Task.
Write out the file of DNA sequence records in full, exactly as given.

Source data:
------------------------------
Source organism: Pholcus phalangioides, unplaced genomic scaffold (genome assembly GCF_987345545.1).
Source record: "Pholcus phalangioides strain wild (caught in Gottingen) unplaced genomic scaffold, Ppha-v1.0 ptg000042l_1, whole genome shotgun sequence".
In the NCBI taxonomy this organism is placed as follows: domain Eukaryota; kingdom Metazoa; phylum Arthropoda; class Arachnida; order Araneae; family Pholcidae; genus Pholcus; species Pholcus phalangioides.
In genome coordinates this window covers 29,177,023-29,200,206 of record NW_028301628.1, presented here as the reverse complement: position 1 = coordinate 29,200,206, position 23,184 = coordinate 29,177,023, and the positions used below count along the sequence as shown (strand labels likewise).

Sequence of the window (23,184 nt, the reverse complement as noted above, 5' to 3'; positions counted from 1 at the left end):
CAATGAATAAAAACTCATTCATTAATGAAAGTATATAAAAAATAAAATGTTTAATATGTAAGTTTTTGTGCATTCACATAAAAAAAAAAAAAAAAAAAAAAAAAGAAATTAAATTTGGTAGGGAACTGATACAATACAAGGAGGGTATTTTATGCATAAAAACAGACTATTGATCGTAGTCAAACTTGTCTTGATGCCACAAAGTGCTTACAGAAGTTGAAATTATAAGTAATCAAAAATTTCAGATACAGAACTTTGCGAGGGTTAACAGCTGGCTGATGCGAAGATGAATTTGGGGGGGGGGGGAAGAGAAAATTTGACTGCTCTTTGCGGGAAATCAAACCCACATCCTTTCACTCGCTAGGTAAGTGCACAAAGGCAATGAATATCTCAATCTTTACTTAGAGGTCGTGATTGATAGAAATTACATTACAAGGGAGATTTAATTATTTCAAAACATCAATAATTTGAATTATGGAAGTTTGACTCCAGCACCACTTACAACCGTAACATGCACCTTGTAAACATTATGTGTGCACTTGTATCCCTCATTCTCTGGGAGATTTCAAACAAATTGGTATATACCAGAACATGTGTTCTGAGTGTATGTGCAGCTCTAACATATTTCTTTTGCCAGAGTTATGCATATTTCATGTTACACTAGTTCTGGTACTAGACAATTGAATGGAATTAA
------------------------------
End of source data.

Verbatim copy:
Source organism: Pholcus phalangioides, unplaced genomic scaffold (genome assembly GCF_987345545.1).
Source record: "Pholcus phalangioides strain wild (caught in Gottingen) unplaced genomic scaffold, Ppha-v1.0 ptg000042l_1, whole genome shotgun sequence".
In the NCBI taxonomy this organism is placed as follows: domain Eukaryota; kingdom Metazoa; phylum Arthropoda; class Arachnida; order Araneae; family Pholcidae; genus Pholcus; species Pholcus phalangioides.
In genome coordinates this window covers 29,177,023-29,200,206 of record NW_028301628.1, presented here as the reverse complement: position 1 = coordinate 29,200,206, position 23,184 = coordinate 29,177,023, and the positions used below count along the sequence as shown (strand labels likewise).

Sequence of the window (23,184 nt, the reverse complement as noted above, 5' to 3'; positions counted from 1 at the left end):
CAATGAATAAAAACTCATTCATTAATGAAAGTATATAAAAAATAAAATGTTTAATATGTAAGTTTTTGTGCATTCACATAAAAAAAAAAAAAAAAAAAAAAAAAGAAATTAAATTTGGTAGGGAACTGATACAATACAAGGAGGGTATTTTATGCATAAAAACAGACTATTGATCGTAGTCAAACTTGTCTTGATGCCACAAAGTGCTTACAGAAGTTGAAATTATAAGTAATCAAAAATTTCAGATACAGAACTTTGCGAGGGTTAACAGCTGGCTGATGCGAAGATGAATTTGGGGGGGGGGGGAAGAGAAAATTTGACTGCTCTTTGCGGGAAATCAAACCCACATCCTTTCACTCGCTAGGTAAGTGCACAAAGGCAATGAATATCTCAATCTTTACTTAGAGGTCGTGATTGATAGAAATTACATTACAAGGGAGATTTAATTATTTCAAAACATCAATAATTTGAATTATGGAAGTTTGACTCCAGCACCACTTACAACCGTAACATGCACCTTGTAAACATTATGTGTGCACTTGTATCCCTCATTCTCTGGGAGATTTCAAACAAATTGGTATATACCAGAACATGTGTTCTGAGTGTATGTGCAGCTCTAACATATTTCTTTTGCCAGAGTTATGCATATTTCATGTTACACTAGTTCTGGTACTAGACAATTGAATGGAATTAA